Newton and Empiricism

ISBN : 9780199337095

Zvi Biener; Eric Schliesser
384 ページ
162 x 242 mm

This is the first volume of original commissioned papers on the subject of Newton and empiricism. The chapters, contributed by a leading team of both established and younger international scholars, explore the nature and extent of Newton's relationship to a variety of empiricisms and empiricists. Among the many significant contributions of the volume are a detailed engagement with Newton's optical writings, a careful contextualization of Newton's methods in seventeenth century context, a critical analysis of the ways in which Locke and Hume responded to Newton, and a history of the reception of Newton's methods in astronomy.


I. The Roots of Newton's Experimental Method
1. Stephen Gaukroger (Aberdeen & Sydney): "Empiricism as a Development of Experimental Natural Philosophy"
2. Dana Jalobeanu (Bucharest): "Constructing Natural Historical Facts: Baconian Methodology in Newton's First Paper on Light and Colors"
3. Philippe Hamou (Universite de Lille III): "Colorific Properties, Visual Sensation and Method in Newton's Opticks"
II. Newton and "Empiricist" Philosophers
4.Lisa Downing (Ohio State): "Locke's Metaphysics and Newtonian Metaphysics"
5. Geoff Gorham & Ed Slowik. "Locke and Newton on Space and Time and their Sensible Measures"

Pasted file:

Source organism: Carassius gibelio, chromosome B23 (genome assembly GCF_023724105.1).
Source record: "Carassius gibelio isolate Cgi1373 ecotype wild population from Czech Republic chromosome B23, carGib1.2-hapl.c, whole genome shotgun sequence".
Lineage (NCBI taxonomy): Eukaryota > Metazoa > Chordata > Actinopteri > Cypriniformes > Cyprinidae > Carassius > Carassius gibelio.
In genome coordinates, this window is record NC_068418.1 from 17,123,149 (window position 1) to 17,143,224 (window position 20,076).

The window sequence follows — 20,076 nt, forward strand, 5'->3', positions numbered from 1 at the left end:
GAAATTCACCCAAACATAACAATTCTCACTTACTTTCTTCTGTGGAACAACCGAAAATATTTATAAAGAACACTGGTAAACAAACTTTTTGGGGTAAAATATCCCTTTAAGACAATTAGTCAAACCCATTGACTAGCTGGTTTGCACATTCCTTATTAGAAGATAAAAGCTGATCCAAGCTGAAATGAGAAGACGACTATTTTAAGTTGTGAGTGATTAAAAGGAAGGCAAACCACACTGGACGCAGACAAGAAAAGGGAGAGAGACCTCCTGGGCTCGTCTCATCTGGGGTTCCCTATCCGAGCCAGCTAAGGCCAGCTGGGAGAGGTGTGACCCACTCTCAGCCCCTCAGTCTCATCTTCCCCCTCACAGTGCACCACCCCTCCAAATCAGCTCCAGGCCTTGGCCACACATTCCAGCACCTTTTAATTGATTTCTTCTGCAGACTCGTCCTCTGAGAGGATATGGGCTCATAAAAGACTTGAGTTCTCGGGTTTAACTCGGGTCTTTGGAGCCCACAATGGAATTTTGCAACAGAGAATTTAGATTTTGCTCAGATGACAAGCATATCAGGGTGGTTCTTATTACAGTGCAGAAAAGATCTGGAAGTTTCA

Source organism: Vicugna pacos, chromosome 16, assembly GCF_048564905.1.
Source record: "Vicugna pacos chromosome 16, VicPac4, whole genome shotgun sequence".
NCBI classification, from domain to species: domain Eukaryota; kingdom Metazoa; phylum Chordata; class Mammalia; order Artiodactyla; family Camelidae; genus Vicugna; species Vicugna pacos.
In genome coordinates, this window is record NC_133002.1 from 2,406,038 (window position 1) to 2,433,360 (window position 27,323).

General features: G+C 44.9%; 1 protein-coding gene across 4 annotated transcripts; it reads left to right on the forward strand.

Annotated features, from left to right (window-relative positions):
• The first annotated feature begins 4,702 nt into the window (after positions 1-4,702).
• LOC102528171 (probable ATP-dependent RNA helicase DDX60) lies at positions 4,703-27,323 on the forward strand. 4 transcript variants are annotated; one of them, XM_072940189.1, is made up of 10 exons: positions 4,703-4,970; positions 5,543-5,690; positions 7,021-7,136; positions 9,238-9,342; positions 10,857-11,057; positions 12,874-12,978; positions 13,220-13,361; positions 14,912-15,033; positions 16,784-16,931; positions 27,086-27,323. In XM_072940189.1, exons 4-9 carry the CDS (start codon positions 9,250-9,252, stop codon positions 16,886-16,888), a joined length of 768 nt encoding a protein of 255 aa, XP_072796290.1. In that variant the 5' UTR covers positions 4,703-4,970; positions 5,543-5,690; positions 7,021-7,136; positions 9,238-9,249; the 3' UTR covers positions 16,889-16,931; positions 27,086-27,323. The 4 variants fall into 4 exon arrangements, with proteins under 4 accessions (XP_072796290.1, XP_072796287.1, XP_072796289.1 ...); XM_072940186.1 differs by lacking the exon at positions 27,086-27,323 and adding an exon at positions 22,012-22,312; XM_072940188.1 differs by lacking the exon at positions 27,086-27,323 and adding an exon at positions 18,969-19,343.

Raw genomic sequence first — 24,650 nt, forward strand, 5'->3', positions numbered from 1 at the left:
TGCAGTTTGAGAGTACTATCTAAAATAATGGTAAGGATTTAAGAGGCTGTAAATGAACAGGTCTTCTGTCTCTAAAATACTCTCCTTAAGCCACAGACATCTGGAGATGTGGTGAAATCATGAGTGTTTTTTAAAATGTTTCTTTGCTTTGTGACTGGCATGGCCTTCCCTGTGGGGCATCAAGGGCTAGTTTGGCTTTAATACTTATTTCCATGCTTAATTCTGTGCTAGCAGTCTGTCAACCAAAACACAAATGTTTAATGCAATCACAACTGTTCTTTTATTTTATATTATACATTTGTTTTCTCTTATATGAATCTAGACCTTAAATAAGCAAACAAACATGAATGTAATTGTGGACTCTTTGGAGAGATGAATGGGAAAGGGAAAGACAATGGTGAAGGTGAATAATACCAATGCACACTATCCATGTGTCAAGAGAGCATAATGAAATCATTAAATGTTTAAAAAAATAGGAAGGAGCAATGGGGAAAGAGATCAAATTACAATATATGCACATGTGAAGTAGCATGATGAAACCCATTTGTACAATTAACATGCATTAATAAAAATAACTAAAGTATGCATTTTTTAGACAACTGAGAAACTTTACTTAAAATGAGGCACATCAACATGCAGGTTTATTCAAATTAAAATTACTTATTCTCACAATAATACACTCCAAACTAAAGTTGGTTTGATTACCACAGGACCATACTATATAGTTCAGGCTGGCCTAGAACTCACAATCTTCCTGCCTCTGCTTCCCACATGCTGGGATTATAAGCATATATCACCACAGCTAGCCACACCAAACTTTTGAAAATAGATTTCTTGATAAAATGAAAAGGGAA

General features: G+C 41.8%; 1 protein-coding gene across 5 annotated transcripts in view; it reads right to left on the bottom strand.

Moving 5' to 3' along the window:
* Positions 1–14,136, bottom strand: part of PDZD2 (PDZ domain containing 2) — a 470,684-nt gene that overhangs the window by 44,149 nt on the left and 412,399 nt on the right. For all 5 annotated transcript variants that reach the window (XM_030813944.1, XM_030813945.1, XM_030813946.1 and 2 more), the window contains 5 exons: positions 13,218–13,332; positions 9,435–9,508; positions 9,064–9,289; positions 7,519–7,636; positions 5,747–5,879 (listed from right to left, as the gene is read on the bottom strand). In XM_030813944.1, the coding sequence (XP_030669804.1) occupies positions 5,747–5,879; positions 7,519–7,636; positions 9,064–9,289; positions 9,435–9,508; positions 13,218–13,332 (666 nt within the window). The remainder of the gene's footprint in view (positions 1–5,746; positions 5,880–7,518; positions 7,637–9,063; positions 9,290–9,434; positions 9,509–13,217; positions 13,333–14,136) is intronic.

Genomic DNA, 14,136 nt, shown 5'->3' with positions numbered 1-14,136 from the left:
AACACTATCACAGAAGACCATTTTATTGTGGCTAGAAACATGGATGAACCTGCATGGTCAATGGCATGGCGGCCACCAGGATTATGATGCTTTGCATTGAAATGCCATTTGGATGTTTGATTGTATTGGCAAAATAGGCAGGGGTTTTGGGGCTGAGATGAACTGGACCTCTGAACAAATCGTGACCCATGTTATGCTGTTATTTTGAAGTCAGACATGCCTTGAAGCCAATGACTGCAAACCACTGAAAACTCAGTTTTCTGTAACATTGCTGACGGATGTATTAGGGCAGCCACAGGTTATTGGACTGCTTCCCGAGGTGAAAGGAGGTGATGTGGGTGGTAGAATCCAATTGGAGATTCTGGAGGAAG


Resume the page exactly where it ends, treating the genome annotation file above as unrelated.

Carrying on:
6. Yoram Hazony (Shalem Institute): "Hume's Attack on Newton: A Reappraisal"
7. Tamas Demeter (Max Planck Institute): "Enlarging the Bounds of Moral Philosophy: Newton's Method and Hume's Science of Man"
III. Newtonian Method in 18th and 18th-Century Science
8. Tammy Nyden (Grinnel College): "Living Force at Leiden: De Volder, 's Gravesande and the Reception of Newtonianism"
9. Charles Wolfe (Sydney): "On the role of Newtonian analogies in eighteenth-century life science: Vitalism and provisionally inexplicable explicative devices"
10. George Smith (Tufts): "Closing the Loop: Testing Newtonian Gravity, Then and Now"


Zvi Biener is an assistant professor at the University of Cincinnati. His research concerns the unity of science in early modernity, particularly early-modern views on reduction, the interdependence of branches of knowledge, and the metaphysical underpinnings of the mathematical sciences. Eric Schliesser is BOF Research Professor at Ghent University. He has published widely in early modern philosophy and the sciences, especially Spinoza, Newton, Hume, Adam Smith, and Sophie de Grouchy as well as philosophy of economics.